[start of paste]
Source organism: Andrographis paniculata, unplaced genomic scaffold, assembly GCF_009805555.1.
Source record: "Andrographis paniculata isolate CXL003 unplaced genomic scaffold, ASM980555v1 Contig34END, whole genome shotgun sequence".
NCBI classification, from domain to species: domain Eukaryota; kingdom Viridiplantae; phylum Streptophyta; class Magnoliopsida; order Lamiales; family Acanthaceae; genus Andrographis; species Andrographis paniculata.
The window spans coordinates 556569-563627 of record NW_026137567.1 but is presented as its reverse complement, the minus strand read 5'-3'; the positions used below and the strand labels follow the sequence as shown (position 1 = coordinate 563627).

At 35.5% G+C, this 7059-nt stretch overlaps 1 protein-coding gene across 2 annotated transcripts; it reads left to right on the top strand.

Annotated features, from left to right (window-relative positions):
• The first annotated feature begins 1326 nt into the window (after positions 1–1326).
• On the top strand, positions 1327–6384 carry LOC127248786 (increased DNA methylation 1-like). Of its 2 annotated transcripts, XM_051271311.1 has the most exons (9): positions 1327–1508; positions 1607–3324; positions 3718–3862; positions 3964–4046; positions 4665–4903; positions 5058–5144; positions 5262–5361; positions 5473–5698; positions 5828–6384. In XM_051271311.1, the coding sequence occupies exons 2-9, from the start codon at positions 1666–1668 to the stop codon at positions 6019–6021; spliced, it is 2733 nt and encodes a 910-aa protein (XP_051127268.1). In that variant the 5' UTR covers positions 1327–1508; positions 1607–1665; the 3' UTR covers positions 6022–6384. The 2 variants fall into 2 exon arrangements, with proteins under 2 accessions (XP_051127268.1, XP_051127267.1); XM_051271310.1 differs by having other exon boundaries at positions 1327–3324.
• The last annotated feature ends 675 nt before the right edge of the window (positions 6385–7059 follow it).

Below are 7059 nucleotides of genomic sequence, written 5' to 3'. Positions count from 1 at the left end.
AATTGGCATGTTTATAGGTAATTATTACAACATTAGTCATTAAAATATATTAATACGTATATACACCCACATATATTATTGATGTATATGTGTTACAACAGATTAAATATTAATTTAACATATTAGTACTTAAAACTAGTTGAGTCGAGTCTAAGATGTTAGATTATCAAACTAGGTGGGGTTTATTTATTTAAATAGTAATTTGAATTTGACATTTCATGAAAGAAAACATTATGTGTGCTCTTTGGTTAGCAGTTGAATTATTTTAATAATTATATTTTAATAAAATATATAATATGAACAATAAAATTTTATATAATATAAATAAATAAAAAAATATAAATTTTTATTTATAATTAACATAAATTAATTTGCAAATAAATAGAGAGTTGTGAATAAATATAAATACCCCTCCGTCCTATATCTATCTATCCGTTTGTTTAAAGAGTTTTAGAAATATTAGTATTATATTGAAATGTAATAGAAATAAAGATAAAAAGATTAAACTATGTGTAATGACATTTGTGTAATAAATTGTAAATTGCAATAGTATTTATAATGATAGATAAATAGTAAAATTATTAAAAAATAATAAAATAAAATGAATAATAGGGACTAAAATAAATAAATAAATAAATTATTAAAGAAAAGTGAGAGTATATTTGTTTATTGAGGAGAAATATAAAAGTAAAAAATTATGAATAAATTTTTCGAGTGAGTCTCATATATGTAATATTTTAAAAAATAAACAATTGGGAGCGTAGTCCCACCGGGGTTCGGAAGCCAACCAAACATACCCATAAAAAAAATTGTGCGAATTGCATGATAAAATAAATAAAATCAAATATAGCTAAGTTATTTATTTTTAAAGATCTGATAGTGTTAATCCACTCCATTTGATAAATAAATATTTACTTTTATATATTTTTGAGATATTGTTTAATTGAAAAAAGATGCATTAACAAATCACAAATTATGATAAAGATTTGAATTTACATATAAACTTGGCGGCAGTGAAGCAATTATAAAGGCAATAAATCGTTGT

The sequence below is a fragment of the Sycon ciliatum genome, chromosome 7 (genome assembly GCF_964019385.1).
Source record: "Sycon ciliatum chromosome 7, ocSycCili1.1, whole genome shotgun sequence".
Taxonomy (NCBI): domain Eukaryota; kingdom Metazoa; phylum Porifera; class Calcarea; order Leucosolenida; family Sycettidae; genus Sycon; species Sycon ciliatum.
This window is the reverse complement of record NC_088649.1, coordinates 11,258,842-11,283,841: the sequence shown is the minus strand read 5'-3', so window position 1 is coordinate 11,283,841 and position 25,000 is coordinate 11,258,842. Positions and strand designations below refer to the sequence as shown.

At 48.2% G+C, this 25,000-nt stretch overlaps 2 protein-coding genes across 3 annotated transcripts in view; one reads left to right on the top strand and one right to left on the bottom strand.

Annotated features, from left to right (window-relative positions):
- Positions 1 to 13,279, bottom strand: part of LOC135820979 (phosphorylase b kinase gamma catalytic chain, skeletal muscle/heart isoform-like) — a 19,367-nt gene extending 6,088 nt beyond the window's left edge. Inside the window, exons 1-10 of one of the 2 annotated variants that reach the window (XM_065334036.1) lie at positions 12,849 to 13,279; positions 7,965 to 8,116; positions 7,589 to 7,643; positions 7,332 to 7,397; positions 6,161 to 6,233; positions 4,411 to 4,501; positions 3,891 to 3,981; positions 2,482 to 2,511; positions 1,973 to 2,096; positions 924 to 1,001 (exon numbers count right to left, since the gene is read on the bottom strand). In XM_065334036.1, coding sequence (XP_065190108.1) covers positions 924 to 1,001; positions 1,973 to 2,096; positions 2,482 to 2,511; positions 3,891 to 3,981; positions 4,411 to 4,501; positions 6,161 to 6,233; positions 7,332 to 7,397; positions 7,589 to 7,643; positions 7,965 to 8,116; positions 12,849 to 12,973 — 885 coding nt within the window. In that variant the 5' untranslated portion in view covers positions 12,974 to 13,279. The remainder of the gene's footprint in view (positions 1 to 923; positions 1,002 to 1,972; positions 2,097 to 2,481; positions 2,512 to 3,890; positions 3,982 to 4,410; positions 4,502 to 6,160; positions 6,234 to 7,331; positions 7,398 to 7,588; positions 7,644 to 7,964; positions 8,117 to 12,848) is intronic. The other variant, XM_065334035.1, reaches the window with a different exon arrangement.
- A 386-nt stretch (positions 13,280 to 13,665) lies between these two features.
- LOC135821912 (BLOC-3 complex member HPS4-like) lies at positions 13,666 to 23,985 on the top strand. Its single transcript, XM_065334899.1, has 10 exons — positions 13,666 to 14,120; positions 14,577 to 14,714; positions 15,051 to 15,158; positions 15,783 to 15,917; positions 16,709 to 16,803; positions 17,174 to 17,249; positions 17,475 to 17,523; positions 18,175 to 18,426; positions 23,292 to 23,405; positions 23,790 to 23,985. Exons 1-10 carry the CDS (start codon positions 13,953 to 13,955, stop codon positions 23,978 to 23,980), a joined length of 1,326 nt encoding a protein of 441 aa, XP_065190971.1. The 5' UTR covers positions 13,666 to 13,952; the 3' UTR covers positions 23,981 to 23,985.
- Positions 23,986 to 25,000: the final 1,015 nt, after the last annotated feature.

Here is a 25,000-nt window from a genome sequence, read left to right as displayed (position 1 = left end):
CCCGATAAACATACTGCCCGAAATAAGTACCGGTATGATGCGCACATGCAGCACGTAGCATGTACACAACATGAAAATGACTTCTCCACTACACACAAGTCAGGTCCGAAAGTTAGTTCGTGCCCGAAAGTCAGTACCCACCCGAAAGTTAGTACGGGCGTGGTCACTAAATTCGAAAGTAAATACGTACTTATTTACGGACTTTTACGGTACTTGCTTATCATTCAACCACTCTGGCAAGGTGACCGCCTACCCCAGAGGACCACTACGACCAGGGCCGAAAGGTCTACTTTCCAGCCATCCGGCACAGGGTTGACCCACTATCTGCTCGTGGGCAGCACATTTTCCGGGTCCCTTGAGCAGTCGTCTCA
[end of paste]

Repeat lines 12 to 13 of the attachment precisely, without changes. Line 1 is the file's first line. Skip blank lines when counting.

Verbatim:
The sequence below is a fragment of the Sycon ciliatum genome, chromosome 7 (genome assembly GCF_964019385.1).
Source record: "Sycon ciliatum chromosome 7, ocSycCili1.1, whole genome shotgun sequence".